UPDATE: Dozens of condos proposed in West San Jose
This Italianate Victorian style cottage at 1065 S. Winchester Blvd. in San Jose could be torn down to make way for a six-story condo development. The property also has a barn and fruit drying shed. All of the buildings were built between 1887 and 1900, according to city reports. Photo by Joseph Geha.

A potentially historic West San Jose barn and cottage built near the turn of the 20th century should be demolished to make way for condominiums and ground floor businesses, the city’s Planning Commission recommended Wednesday.

The vote was 8-1, with Commissioner Sylvia Ornelas-Wise dissenting, saying she thought the decision should be deferred until a plan to relocate the buildings could be made. The final decision on whether or not the developer will be required to retain the 120-year-old buildings on the site will fall to the San Jose City Council.

Just a half-mile north from where developer and dentist Adam Askari is planning to build a 119-room hotel that stirred controversy among neighbors, he is fronting the effort to put up 79 condos on a nearly one-acre plot at 1065 S. Winchester Blvd.

Plans call for a six-story building with 70 condos and about 20,000 square feet of commercial space on the first and second floors, city reports said. The plans fit in with the city’s urban village planning effort, which encourages dense mixed-use developments that include housing and commercial space.

This rendering shows what a six-story condominium complex could look like if built at 1065 S. Winchester Blvd. in San Jose. Image courtesy of San Jose.

Commissioner Michael Young and Justin Lardinois said they liked the development because it’s in line with the city’s urban village planning.

“This is a really good project, providing some housing and some employment opportunities on a very small parcel,” Young said.

The site borders another small plot of land where the same developer received previous approval from the city’s planning director for a similar mixed-use condo development. The city council must decide the ultimate fate of the property due to the older structures nearby.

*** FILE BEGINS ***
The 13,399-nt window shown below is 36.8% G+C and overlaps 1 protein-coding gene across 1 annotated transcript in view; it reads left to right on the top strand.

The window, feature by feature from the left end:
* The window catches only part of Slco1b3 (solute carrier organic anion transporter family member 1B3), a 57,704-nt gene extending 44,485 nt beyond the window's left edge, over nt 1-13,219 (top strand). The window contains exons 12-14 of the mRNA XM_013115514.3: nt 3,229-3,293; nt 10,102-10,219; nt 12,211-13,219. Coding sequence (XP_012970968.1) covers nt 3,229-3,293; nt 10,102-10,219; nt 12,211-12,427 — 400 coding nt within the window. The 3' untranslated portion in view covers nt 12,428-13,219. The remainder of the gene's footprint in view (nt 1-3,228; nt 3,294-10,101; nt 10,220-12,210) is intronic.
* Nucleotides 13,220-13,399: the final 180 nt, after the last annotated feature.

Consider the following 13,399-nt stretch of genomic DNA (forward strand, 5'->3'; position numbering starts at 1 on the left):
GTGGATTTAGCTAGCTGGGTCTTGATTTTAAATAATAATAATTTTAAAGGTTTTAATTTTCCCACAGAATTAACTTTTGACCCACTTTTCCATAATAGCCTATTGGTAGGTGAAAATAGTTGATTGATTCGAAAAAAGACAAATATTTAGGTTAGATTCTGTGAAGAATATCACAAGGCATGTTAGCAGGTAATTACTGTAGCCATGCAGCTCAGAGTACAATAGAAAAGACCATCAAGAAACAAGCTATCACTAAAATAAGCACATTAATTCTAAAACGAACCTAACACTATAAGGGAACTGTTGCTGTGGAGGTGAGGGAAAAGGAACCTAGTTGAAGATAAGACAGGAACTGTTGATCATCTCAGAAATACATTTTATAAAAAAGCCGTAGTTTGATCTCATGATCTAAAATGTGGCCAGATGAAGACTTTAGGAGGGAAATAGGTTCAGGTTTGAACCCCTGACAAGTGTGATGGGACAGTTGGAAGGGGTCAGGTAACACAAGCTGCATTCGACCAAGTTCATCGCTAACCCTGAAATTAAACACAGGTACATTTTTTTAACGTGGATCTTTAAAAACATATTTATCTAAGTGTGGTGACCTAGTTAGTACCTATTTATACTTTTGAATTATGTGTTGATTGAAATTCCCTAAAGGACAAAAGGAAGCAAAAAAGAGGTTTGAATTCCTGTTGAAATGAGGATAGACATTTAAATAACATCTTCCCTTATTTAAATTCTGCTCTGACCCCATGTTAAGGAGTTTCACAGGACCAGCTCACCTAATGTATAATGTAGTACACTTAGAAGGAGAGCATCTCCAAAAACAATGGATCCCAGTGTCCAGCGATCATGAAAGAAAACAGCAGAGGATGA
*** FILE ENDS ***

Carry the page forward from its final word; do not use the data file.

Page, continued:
An Italianate Victorian style cottage, along with a California style barn and a fruit drying shed, among other structures built between 1887 and 1900, currently stand on the property and would be torn down, city reports said. The project’s benefits, such as more housing, widened sidewalks and repaved streets, outweigh the impacts of losing the buildings, reports said.

“Just because it’s older property it has to go through this report,” Askari told commissioners. “But there is nothing significant in regard to the architect, events or any important person (associated with the properties).”

The city’s Historic Landmarks Commission in its review of the plans said the buildings should be preserved, even if the barn needs to be moved to a different part of the site to do so.

“The property is one of the few remaining intact representations of the fruit drying heritage of the Santa Clara Valley which will be permanently lost if the existing residence, barn, and accessory buildings are demolished,” the commission wrote in response to the environmental impact report for the project.

The developer said keeping the buildings would reduce the number of condominiums by 60-70%. Askari said due to the high costs of construction, retaining the buildings on site would make his development plans infeasible.

“It’s not possible, it’s not feasible, it doesn’t pencil out,” he said.

Mike Sodergren, head of advocacy for the nonprofit Preservation Action Council of San Jose, asked commissioners to defer the vote so the nonprofit could work with the developer to figure out how to preserve the buildings on site.

“This is a historically significant setting for the agricultural history of San Jose. Preservation Action Council’s interest is in preserving that and using it and reactivating for telling of our story here,” Sodergren said.

Commissioner Ornelas-Wise agreed with Sodergren.

“So many of us grew up with family that were in the agriculture business here locally from farmworkers to canneries to whatnot, that’s really important and it should be preserved,” she said.

If the council were to approve the development, the developer will be required to advertise in a newspaper and online that the buildings are available for free, if a third-party wants to pay the cost to relocate them to a suitable site.

Askari said if someone wants to relocate the structures, he would contribute to the cost of relocation equivalent to the cost of demolition.

“It definitely needs to be preserved and relocated,” Ornelas-Wise said. “I don’t think it should be just like, ‘Let me see if someone takes it.’ I think that we need to preserve it. I think it’s part of the history of San Jose.”

Contact Joseph Geha at [email protected]t.com or @josephgeha16 on Twitter.

Comment Policy (updated 11/1/2021): We reserve the right to delete comments or ban users who engage in personal attacks, hate speech, excess profanity or make verifiably false statements. Comments are moderated and approved by administrators.

Leave a Reply

Your email address will not be published.